Sheppard, local officials honor POWs, MIAs during ceremonies

Crhys Meza stand at attention at the Sheppard Elementary School flag pole vigil Sept. 15 in respect to Prisoners-of-War and those Missing in Action. Pairs of students took turns during the shcool's annual vigil that coincides with POW/MIA Day. (U.S. Air Force photo/Airman Jacob Corbin)

Crhys Meza stand at attention at the Sheppard Elementary School flag pole vigil Sept. 15 in respect to Prisoners-of-War and those Missing in Action. Pairs of students took turns during the shcool's annual vigil that coincides with POW/MIA Day. (U.S. Air Force photo/Airman Jacob Corbin)

Brig. Gen. Richard Devereaux, 82nd Training Wing commander, and Vice Commander Col. Lansen Conley perform a 10-minute vigil at the wing flag pole Sept. 15. (U.S. Air Force photo/Sandy Wassenmiller)

Brig. Gen. Richard Devereaux, 82nd Training Wing commander, and Vice Commander Col. Lansen Conley perform a 10-minute vigil at the wing flag pole Sept. 15. (U.S. Air Force photo/Sandy Wassenmiller)

Retired Marine Lt. Clebe McClary, a Vietnam Veteran, salutes the state flags of the United States during a POW/MIA Day parade at the base parade grounds.  (U.S. Air Force photo/Sandy Wassenmiller)

Retired Marine Lt. Clebe McClary, a Vietnam Veteran, salutes the state flags of the United States during a POW/MIA Day parade at the base parade grounds. (U.S. Air Force photo/Sandy Wassenmiller)

SHEPPARD AIR FORCE BASE, Texas -- An armless sleeve swayed in the early morning hours Sept. 15 as a Marine rendered a salute to groups of Airmen, Sailors and Soldiers that marched passed with the professionalism he's accustomed to. 

Retired Marine 1st Lt. Clebe McClary understands the sacrifices paid by those who were held in captivity for years before they were returned home, or those who have never returned home. 

He honored those men and women Sept. 15, as did guests at Sheppard's Prisoner-of-War/Missing in Action events. Lieutenant McClary served as the reviewing official for the annual POW/MIA parade, saluting each formation as they passed. 

After the parade, members of Team Sheppard and guests from the local community attended a wreath-laying ceremony at the Sheppard Heritage Center. 

Brig. Gen. Richard Devereaux, 82nd Training Wing commander, said the ceremony showed Sheppard's and the community's admiration of our POW's and those missing in action. 

"This (the wreath laying) is not just an example of Sheppard honoring our veterans, but of the community as well," General Devereaux said. 

The general also said it was an honor to participate in the wreath-laying ceremony with the mayors of Wichita Falls and Burkburnett. 

Looking upon the memorial at the Heritage center, General Devereaux said the motto "you will not be forgotten" came to mind.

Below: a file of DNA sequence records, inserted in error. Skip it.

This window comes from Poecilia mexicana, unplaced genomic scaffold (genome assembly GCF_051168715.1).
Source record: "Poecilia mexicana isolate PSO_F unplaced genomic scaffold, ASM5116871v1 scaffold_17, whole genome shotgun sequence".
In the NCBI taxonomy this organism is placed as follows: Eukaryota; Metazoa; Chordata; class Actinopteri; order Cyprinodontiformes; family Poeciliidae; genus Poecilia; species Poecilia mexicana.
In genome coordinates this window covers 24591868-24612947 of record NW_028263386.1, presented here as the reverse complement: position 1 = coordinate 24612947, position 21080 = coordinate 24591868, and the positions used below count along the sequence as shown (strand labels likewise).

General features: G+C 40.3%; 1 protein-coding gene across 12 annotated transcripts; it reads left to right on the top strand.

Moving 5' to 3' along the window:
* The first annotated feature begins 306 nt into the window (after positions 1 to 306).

"It's a message we pass on to our new Airmen here at Sheppard," General Devereaux said. 

The general closed his remarks at the ceremony by acknowledging the current and past sacrifices of servicemembers. 

"We're fighting an unconventional war, but the risks to our servicemembers are the same," he said. "We need to reflect on the sacrifices that our POW's and MIA's have made, along with the sacrifices of their families, in service to our country." 

Following the wreath-laying, the Sheppard Club hosted a luncheon to honor POW/MIA day. 

The guest speaker for the luncheon was Lieutenant McClary. He spoke on a variety of topics focusing on his years of service during the Vietnam War, as well as his life since then. 

Lieutenant McClary started out by breaking the ice with a light hearted story about an encounter with a young child. The child wanted to know why Lieutenant McClary wore an eye patch and had a hook, asking "are you a pirate?" Lieutenant McClary was injured in Vietnam when his unit faced 150 enemy soldiers in Vietnam. 

He then went on to ask the veterans of wars since World War II to stand and be recognized, era-by-era, each group stood all the way up to the veterans of Operation Desert Storm. 

Speaking about his time serving in the Marine Corps, Lieutenant McClary explained why he joined the war. 

"I didn't have to go to Vietnam," Lieutenant McClary said. "I decided to go when I saw something I hope I never see again. I saw a young man burning a flag, and decided then to go enlist." 

Even after being injured in Vietnam, Lieutenant McClary has a positive outlook on life, stating that he believes it would be a good thing if everyone served in the military at one time or another. 

"A little discipline goes a long way," Lieutenant McClary said. 

Following Lieutenant McClary's address to the guests at a luncheon, General Devereaux offered some final words. 

The general said when he arrived as a second lieutenant, recently graduated from the U.S. Air Force Academy, POW's were still serving. 

"They were our role models," General Devereaux said. "It gave me a glimpse as to what wearing this uniform is all about."